Can you talk about how globalization and gentrification impact and interact with the latter part of this volume? And, more generally, what the presence of these forces means for Oaxacan culture and cuisines?

SMH: Processes of globalization affect local cuisines by extracting local ingredients like wild agaves for global mezcal production, and by transforming culinary preferences for Oaxacan people, such as the push to shift from tejate to soda. In this way, globalization can adversely affect health outcomes and cultural traditions, but also put treasured foodstuffs and foodways out of reach of the communities that have developed them for generations.

SMK: In many ways, traditional Oaxacan cuisines have never been so highly regarded. The gentrification that is happening in Oaxaca is making many restaurants there out of reach of the average Oaxacan. This has also happened with mezcal. Mezcal has become so valuable as an export commodity that it has become too expensive for locals to consume. This is a potential the danger of the marketization of Oaxacan cuisines. Yet, Oaxaca thrives as a tourist destination in large part because of its cuisine, markets, and “traditions.”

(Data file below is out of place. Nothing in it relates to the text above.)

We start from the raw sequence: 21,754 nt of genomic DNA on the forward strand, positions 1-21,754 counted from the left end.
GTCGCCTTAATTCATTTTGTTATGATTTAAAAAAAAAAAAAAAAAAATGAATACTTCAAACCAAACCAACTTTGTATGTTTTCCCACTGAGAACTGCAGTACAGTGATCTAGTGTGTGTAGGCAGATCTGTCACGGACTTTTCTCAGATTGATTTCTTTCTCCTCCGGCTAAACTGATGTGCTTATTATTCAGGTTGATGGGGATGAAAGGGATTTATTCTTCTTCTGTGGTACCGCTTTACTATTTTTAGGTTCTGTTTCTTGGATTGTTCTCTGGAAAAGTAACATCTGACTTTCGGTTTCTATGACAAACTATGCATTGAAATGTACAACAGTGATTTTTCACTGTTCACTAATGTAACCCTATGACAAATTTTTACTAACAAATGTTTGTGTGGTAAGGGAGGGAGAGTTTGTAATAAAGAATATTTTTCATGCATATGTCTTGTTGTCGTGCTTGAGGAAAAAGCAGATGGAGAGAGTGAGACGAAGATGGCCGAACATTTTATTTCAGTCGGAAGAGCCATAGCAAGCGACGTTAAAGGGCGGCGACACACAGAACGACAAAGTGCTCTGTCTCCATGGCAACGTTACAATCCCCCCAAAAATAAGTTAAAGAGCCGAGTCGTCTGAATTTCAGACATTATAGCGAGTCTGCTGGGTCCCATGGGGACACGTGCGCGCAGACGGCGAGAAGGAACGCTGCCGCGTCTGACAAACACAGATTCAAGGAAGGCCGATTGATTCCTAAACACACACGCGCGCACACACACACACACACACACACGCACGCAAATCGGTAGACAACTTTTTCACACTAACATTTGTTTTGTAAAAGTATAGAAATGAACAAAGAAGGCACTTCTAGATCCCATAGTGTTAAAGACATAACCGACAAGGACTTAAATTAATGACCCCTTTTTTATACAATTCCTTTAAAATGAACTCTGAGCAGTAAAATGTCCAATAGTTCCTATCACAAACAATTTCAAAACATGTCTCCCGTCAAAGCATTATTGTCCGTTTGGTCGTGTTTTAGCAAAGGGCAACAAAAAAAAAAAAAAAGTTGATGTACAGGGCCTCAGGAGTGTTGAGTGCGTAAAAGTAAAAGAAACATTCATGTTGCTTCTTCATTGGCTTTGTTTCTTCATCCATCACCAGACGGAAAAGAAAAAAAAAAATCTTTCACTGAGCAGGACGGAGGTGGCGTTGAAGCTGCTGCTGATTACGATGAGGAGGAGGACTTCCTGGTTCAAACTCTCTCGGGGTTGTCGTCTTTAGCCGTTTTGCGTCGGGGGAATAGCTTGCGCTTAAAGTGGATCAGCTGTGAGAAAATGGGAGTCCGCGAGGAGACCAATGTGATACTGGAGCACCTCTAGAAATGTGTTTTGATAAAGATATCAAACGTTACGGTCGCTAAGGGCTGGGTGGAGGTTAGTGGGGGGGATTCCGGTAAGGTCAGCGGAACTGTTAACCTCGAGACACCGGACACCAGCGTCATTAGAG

VPR: This is a hot button issue in Oaxaca today. The global boom for mezcal is having huge economic and environmental impacts on Oaxacan lands, people, and economies. While we are all happy and proud that our Oaxacan cuisines and mezcales are appreciated by the world, we are also nervous about how this boom is being handled and lived by Oaxacans, maestro and maestra mezcaleras, and farmers. There is also a lot of debate among Oaxacans regarding who gets to present what Oaxacan cuisines are to the world. Is it done by professional chefs with formal training and outside experience, or the traditional cooks, most often women, who have been keeping these recipes alive for generations? Also, while traditional cooks may be appreciated, more often than not these cooks don’t benefit financially from the work they do, not in the way that more renowned chefs and English-language cookbook writers have profited from the global boom for Oaxacan cuisines and spirits. On the other hand, the Oaxacan diaspora in the US has expanded the reach of this region and its cuisines, and this has made the lives of many Oaxacan immigrants possible and richer while abroad. It is a point of pride to see one’s cuisine loved and appreciated, as long as this does not result in alienating Oaxacans from their own cuisines, foods, and traditions. Change is inevitable and it will be up to us, Oaxacans and Oaxacan food appreciators, to negotiate the complexities of this situation. I believe it can be done if we are brave, honest, and critically conscious of the ramifications of our actions.